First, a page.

Since 9/11, the power of the U.S. military has been felt around the world in the name of rooting out terrorism. But at what cost? From Fallujah in Iraq to tiny villages in Afghanistan and Yemen, Reveal reporter Anjali Kamat talks to three journalists about how America’s so-called war on terror has shaped an entire generation.
Anand Gopal is a foreign journalist who traveled across the Afghan countryside, meeting with Taliban commanders and trying to understand how people understood the war. He says when U.S. President George W. Bush divided the world into those who are “with us” and those who are “with the terrorists,” it was an oversimplification and had tragic consequences for Afghanistan. Within months of the invasion, the Taliban wanted to surrender, but 9/11 was fresh and the U.S. said no. Instead, the military allied with anti-Taliban warlords and incentivized them to hunt down “terrorists.” Gopal says thousands of innocent people were arrested, tortured and killed – which only galvanized the Taliban and drew more recruits to their ranks.
To many Americans, Fallujah is remembered as the site of two brutal battles where many Americans died during the invasion of Iraq. But to journalist Feurat Alani, it’s also his parents’ hometown. While American TVs filled with images of the city as a jihadist stronghold, Alani knew it was a bustling city full of regular people whose lives would be forever changed by the invasion. Alani recounts precious memories of Fallujah, like swimming in the Euphrates River with his cousins and seeing football matches with his uncles. But after the invasion, his family fell apart and the city was reduced to rubble. The football stadium turned into a cemetery, and joyful moments there became somber walks through gravestones.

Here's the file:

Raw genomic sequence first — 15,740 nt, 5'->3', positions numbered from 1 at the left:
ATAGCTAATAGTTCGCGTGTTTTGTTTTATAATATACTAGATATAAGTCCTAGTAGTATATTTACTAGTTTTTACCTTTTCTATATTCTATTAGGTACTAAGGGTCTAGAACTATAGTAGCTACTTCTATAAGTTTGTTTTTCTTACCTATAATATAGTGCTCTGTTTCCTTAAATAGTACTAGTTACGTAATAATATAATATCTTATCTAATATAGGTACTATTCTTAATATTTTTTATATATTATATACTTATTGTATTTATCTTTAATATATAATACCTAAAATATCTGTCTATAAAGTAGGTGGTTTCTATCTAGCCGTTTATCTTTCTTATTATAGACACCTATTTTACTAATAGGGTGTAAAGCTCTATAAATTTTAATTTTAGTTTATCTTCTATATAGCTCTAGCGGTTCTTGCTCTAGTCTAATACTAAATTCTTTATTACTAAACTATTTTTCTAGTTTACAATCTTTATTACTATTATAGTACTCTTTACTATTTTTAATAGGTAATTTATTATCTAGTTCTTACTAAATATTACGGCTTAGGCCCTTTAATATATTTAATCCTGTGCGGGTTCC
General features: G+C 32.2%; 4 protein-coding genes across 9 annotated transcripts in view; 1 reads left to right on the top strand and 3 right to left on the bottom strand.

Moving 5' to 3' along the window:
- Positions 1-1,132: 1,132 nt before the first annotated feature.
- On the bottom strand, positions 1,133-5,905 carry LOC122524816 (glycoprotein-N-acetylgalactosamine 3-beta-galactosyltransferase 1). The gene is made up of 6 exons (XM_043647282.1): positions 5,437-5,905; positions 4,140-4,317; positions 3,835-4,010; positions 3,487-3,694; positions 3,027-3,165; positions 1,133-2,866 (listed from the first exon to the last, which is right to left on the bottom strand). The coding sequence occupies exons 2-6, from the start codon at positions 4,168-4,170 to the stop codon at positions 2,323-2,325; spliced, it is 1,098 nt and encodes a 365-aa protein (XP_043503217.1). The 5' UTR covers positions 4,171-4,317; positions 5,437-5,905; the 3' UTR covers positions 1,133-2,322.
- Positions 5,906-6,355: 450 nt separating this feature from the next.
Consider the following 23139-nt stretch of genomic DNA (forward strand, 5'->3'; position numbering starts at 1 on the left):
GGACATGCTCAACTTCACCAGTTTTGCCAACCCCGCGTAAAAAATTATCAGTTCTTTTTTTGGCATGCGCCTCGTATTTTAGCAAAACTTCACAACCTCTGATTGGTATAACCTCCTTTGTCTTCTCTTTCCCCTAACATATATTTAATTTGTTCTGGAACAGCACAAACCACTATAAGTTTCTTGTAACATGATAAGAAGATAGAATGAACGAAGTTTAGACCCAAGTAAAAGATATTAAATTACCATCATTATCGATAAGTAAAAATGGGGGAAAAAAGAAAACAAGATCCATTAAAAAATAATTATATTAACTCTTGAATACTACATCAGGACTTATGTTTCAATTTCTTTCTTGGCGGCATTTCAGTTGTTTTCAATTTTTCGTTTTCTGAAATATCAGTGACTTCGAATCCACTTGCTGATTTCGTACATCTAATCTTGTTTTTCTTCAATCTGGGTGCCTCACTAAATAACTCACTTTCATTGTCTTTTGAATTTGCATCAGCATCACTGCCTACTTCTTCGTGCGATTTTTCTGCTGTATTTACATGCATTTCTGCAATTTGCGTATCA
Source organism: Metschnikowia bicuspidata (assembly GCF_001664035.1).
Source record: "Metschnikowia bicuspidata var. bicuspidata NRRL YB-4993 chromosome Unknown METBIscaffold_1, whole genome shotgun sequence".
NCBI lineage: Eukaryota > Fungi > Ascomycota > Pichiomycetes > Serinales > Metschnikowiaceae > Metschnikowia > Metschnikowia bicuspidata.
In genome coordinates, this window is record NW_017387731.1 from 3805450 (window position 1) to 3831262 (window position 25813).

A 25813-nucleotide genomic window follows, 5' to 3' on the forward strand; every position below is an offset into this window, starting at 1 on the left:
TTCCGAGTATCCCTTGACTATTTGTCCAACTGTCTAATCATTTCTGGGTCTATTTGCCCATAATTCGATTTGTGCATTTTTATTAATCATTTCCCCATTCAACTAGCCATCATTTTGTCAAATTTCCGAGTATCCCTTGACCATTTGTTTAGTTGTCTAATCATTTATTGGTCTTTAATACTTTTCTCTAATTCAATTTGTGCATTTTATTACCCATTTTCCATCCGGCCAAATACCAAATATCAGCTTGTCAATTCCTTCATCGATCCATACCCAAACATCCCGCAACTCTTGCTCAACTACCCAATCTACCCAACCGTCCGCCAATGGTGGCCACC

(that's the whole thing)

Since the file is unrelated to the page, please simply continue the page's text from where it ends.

Finally, journalist and filmmaker Safa Al Ahmad talks about what America’s post-9/11 wars have done to Yemen, where drone strikes became part of everyday life for civilians. Al Ahmad recounts what it felt like to ride in a pickup truck, wondering if she would be targeted as the sound of a drone buzzed overhead. She saw on the ground how the tactics of the war on terror in Yemen led to resentment and hostility among people whose lives were upended. While the 9/11 attacks happened 20 years ago, Al Ahmad says that for people in other places, bombings, airstrikes and drone attacks have never stopped. “They're still living the nightmare that people in New York lived for the day,” she says.